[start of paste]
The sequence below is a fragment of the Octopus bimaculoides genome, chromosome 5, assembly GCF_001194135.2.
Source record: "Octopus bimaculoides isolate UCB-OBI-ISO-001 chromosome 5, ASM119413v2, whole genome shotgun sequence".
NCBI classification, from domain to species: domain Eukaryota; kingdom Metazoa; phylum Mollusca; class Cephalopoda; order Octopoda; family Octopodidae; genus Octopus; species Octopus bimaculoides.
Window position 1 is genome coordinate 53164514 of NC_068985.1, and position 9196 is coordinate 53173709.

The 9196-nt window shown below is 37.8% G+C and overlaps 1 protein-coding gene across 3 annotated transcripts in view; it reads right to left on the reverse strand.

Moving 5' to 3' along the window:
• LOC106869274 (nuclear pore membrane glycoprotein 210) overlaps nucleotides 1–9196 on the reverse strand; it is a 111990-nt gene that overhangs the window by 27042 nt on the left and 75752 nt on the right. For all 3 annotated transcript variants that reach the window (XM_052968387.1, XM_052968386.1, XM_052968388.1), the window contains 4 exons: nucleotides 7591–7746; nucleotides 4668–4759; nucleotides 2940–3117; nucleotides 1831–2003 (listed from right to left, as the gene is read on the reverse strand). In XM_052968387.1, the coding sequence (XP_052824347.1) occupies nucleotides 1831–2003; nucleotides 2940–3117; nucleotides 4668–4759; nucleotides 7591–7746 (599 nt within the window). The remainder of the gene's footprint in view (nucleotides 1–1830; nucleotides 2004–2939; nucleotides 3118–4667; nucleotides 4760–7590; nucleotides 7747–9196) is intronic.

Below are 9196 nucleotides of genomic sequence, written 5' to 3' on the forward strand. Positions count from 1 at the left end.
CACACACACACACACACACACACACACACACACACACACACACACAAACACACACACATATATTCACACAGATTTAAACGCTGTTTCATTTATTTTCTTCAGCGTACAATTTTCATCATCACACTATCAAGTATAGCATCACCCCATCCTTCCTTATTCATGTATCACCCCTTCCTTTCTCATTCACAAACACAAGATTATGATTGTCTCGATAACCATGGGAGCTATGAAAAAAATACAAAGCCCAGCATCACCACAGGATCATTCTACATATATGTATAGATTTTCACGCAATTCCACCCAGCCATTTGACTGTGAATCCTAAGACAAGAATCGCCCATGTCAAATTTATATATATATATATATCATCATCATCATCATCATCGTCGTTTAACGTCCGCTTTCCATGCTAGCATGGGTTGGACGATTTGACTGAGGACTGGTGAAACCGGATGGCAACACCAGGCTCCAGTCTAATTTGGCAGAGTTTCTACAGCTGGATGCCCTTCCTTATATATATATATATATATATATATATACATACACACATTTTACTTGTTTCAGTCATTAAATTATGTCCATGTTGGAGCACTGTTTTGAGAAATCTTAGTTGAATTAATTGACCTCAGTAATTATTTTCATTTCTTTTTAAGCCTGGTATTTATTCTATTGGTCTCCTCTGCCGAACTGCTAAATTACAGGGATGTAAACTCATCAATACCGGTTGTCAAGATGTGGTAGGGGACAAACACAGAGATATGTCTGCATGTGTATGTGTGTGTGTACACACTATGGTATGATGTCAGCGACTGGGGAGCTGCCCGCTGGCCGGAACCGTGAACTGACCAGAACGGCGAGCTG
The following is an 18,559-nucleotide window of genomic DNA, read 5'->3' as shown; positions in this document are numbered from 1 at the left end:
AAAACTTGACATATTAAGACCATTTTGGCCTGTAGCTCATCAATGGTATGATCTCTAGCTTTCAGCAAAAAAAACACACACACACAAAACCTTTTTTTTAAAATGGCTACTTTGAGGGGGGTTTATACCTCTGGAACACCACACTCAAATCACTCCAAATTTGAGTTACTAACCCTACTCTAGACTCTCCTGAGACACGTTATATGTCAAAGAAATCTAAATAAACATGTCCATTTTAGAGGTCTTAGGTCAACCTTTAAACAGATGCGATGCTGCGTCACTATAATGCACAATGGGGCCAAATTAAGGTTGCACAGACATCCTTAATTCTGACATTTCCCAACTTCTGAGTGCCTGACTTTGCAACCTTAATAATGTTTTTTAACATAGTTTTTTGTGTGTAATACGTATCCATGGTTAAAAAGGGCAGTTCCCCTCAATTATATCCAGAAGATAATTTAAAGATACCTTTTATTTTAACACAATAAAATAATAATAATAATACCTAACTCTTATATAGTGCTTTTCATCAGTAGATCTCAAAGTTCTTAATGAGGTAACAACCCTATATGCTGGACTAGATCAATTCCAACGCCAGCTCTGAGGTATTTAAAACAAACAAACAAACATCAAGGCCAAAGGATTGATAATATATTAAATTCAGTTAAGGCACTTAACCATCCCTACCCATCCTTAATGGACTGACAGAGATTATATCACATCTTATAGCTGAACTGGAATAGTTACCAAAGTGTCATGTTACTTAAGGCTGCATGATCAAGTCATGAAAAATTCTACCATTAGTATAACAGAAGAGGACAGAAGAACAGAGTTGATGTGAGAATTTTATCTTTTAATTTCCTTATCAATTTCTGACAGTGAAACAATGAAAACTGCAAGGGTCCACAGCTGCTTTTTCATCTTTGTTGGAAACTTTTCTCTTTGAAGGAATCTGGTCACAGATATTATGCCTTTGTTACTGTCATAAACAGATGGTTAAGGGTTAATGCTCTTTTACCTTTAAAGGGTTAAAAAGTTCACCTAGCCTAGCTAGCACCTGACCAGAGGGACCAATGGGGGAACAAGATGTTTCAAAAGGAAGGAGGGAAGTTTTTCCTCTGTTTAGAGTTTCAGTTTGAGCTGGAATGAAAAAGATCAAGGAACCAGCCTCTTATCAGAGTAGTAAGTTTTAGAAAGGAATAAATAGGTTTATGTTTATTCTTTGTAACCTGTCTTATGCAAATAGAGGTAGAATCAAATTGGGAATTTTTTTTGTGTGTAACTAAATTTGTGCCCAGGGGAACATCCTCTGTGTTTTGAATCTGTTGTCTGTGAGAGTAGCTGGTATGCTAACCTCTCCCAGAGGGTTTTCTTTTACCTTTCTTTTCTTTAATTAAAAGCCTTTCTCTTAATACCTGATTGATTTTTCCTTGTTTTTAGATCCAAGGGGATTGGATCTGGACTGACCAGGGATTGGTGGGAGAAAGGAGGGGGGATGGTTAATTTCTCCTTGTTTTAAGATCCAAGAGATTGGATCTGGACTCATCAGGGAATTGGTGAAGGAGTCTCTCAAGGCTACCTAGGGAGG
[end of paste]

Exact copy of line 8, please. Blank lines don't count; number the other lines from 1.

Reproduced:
Below are 9196 nucleotides of genomic sequence, written 5' to 3' on the forward strand. Positions count from 1 at the left end.